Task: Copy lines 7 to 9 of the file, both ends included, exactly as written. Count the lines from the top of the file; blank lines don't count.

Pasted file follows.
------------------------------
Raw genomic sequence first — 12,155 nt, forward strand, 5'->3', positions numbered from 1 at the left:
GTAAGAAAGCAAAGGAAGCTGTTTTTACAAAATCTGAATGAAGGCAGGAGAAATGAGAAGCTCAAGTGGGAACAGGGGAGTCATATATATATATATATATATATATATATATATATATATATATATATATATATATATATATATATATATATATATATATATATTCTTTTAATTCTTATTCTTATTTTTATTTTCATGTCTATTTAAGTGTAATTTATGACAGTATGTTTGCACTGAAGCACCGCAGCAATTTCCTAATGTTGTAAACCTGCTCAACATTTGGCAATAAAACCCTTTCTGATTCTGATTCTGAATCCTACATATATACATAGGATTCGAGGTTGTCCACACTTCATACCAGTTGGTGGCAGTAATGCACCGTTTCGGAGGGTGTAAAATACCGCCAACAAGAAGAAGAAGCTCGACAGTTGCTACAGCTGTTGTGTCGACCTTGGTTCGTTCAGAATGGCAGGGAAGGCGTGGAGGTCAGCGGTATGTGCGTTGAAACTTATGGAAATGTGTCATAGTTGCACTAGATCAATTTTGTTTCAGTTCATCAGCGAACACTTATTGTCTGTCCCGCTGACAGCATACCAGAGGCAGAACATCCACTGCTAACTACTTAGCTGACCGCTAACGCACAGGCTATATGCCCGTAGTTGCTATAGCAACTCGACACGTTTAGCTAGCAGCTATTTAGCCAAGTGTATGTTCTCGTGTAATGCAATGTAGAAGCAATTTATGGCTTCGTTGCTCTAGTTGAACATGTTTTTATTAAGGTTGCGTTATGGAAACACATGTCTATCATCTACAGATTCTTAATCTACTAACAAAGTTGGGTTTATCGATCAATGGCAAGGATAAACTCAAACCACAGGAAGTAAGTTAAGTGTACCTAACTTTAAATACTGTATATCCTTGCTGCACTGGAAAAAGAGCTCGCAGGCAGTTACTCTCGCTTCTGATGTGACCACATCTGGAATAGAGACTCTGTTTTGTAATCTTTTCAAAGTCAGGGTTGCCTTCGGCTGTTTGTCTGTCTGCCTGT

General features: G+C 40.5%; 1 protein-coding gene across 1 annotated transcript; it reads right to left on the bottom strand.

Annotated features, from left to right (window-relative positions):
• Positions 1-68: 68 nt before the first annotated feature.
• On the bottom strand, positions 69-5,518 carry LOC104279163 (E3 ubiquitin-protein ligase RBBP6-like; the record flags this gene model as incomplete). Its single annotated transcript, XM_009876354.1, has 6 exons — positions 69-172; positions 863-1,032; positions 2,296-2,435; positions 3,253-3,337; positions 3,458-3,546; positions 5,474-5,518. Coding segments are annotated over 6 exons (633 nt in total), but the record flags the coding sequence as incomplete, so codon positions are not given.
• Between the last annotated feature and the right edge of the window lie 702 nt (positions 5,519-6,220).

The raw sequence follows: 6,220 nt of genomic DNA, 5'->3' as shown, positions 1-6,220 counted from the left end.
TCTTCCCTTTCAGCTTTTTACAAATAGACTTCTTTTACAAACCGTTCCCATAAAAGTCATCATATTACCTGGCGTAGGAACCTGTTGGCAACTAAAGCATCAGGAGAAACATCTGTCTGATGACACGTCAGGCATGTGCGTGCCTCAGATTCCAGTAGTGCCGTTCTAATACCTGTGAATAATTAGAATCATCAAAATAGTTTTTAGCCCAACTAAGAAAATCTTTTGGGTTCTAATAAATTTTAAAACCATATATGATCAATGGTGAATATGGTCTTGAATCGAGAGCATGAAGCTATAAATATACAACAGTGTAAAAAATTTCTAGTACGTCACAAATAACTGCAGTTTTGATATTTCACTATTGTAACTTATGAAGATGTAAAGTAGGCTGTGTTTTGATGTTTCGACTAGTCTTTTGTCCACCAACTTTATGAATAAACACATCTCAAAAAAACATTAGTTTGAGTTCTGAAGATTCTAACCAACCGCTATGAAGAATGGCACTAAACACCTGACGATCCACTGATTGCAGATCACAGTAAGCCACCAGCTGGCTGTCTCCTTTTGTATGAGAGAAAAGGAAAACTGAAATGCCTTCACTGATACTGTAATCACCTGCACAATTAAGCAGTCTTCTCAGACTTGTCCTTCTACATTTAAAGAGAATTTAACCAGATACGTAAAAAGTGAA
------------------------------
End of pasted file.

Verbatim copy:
• Between the last annotated feature and the right edge of the window lie 702 nt (positions 5,519-6,220).

The raw sequence follows: 6,220 nt of genomic DNA, 5'->3' as shown, positions 1-6,220 counted from the left end.
TCTTCCCTTTCAGCTTTTTACAAATAGACTTCTTTTACAAACCGTTCCCATAAAAGTCATCATATTACCTGGCGTAGGAACCTGTTGGCAACTAAAGCATCAGGAGAAACATCTGTCTGATGACACGTCAGGCATGTGCGTGCCTCAGATTCCAGTAGTGCCGTTCTAATACCTGTGAATAATTAGAATCATCAAAATAGTTTTTAGCCCAACTAAGAAAATCTTTTGGGTTCTAATAAATTTTAAAACCATATATGATCAATGGTGAATATGGTCTTGAATCGAGAGCATGAAGCTATAAATATACAACAGTGTAAAAAATTTCTAGTACGTCACAAATAACTGCAGTTTTGATATTTCACTATTGTAACTTATGAAGATGTAAAGTAGGCTGTGTTTTGATGTTTCGACTAGTCTTTTGTCCACCAACTTTATGAATAAACACATCTCAAAAAAACATTAGTTTGAGTTCTGAAGATTCTAACCAACCGCTATGAAGAATGGCACTAAACACCTGACGATCCACTGATTGCAGATCACAGTAAGCCACCAGCTGGCTGTCTCCTTTTGTATGAGAGAAAAGGAAAACTGAAATGCCTTCACTGATACTGTAATCACCTGCACAATTAAGCAGTCTTCTCAGACTTGTCCTTCTACATTTAAAGAGAATTTAACCAGATACGTAAAAAGTGAA